Australia dollar feels coronavirus jitters


The Australian has been hit by a fresh bout of market jitters as grim forecasts for the length and depth of the coronavirus pandemic tested investor appetite for risk.

The Aussie is managing to stay around 60.68 US cents, having fallen almost one per cent overnight to as low as 60.39 US cents, and it’s been struggling to get above 62.15 US cents that is reached earlier in the week..

The New Zealand dollar stands at 59.15 US cents, after slipping 0.7 per cent overnight to as low as 58.80 US cents, and some way from the recent top 60.67 US cents.

The Antipodean economies have been hit hard by international travel curbs and strict social distancing, with Australia’s government warning restrictions could last for six months.

Gareth Aird, a senior economist at CBA, fears Australia’s economic output (GDP) will shrink by a record 7.5 per cent in the second quarter, from the previous quarter, and by 3.4 per cent for all of 2020.

As a result, the budget deficit will blow out to around $A72 billion for the year to June, or 3.7 per cent of GDP, and to a staggering $A155 billion.

To pay for all of this, government debt would balloon by $A270 billion by June next year and take total bonds outstanding to $A790 billion, or 40 per cent of GDP.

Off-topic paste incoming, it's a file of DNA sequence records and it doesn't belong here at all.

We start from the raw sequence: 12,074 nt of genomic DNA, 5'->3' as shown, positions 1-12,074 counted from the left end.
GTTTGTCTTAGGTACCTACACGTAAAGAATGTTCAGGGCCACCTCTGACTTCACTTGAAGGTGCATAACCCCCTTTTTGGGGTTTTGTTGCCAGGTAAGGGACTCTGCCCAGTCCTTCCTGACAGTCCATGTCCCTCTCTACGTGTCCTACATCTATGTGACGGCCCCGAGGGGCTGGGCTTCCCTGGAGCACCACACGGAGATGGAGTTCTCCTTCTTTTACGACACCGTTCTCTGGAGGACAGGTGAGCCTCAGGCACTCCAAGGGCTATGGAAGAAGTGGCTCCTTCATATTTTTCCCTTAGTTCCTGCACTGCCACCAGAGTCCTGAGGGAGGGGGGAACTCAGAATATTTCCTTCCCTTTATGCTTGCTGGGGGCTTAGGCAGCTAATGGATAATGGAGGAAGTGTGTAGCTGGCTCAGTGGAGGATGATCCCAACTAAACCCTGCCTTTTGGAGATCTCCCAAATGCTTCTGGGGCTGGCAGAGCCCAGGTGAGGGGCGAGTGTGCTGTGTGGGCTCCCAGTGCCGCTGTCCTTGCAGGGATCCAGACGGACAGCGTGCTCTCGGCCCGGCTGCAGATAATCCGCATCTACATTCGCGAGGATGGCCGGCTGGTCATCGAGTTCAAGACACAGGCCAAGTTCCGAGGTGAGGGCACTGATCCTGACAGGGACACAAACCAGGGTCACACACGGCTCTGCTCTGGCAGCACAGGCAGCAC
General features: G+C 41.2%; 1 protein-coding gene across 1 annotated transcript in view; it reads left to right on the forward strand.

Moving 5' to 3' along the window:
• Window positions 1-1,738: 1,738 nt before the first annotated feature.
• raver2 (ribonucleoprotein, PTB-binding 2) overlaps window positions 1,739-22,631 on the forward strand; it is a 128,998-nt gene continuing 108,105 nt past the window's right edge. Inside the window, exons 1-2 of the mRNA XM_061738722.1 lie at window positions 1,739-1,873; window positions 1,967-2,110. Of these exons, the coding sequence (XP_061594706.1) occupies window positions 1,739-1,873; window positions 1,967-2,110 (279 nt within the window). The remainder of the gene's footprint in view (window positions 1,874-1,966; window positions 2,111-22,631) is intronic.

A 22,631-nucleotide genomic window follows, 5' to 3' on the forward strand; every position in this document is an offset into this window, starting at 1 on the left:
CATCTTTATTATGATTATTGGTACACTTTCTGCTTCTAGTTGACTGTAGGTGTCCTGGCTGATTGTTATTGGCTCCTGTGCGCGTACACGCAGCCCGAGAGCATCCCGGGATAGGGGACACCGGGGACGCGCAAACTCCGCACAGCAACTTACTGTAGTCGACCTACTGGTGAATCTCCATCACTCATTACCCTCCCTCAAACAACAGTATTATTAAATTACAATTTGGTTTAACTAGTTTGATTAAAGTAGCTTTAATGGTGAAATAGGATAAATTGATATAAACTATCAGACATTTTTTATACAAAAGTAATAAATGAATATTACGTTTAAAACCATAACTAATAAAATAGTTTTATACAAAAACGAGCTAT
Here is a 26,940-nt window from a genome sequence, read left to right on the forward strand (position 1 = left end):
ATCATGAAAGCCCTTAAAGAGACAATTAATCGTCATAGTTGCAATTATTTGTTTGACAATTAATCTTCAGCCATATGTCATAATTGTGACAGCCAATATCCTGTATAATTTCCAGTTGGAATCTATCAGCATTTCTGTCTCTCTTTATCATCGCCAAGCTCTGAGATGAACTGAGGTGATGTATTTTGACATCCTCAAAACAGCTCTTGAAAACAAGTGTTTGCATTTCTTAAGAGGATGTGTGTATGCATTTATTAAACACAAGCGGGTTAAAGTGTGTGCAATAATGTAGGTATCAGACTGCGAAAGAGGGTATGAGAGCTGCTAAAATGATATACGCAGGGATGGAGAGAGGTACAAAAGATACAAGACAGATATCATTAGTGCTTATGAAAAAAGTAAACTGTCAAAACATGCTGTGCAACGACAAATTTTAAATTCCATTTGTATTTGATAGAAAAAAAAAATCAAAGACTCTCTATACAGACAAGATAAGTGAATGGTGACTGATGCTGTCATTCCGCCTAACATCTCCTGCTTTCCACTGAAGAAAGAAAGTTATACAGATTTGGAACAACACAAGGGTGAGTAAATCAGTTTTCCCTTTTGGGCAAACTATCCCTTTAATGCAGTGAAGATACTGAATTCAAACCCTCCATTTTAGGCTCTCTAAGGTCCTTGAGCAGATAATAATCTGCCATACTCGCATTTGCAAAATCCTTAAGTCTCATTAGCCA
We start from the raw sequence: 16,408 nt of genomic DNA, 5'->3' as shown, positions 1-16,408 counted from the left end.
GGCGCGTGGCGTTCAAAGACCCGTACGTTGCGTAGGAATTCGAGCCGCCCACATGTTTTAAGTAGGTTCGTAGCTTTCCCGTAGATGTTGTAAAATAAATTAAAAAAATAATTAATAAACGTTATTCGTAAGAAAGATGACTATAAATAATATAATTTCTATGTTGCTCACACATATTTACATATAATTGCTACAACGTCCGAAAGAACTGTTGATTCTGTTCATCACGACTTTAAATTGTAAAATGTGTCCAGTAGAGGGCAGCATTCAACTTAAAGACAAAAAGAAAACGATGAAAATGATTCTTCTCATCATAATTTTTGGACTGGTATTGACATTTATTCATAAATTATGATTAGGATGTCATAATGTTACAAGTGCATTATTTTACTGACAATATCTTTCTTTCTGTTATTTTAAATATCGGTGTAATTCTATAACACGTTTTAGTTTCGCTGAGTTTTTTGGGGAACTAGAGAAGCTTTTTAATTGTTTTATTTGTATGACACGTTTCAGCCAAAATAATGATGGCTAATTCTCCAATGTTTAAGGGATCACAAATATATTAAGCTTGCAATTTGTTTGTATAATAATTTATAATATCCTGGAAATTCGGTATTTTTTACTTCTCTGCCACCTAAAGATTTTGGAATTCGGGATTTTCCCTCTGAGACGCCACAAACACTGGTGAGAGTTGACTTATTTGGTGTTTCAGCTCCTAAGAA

With a tidal wave of debt coming, analysts said it was just as well the Reserve Bank of Australia was operating in the secondary market to buy bonds.

It offered to pick up another $A2 billion of 2024 to 2027 paper on Thursday, choosing to buy even though the market had already taken three-year yields to record lows of 0.219 per cent.

Traders said the market was testing how flexible the central bank intended to be about its 0.25 per cent target for three-year yields . The bank has said the target was not absolute and yields could trade “around” that level.

“We doubted the RBA would declare ‘mission accomplished’ and not come to the market,” said David Plank, head of Australian economics at ANZ.

“We think the decision to continue purchasing is very important,’ he added “It provides ongoing support for the market and signals that the RBA wants to see further flattening in this part of the curve.”

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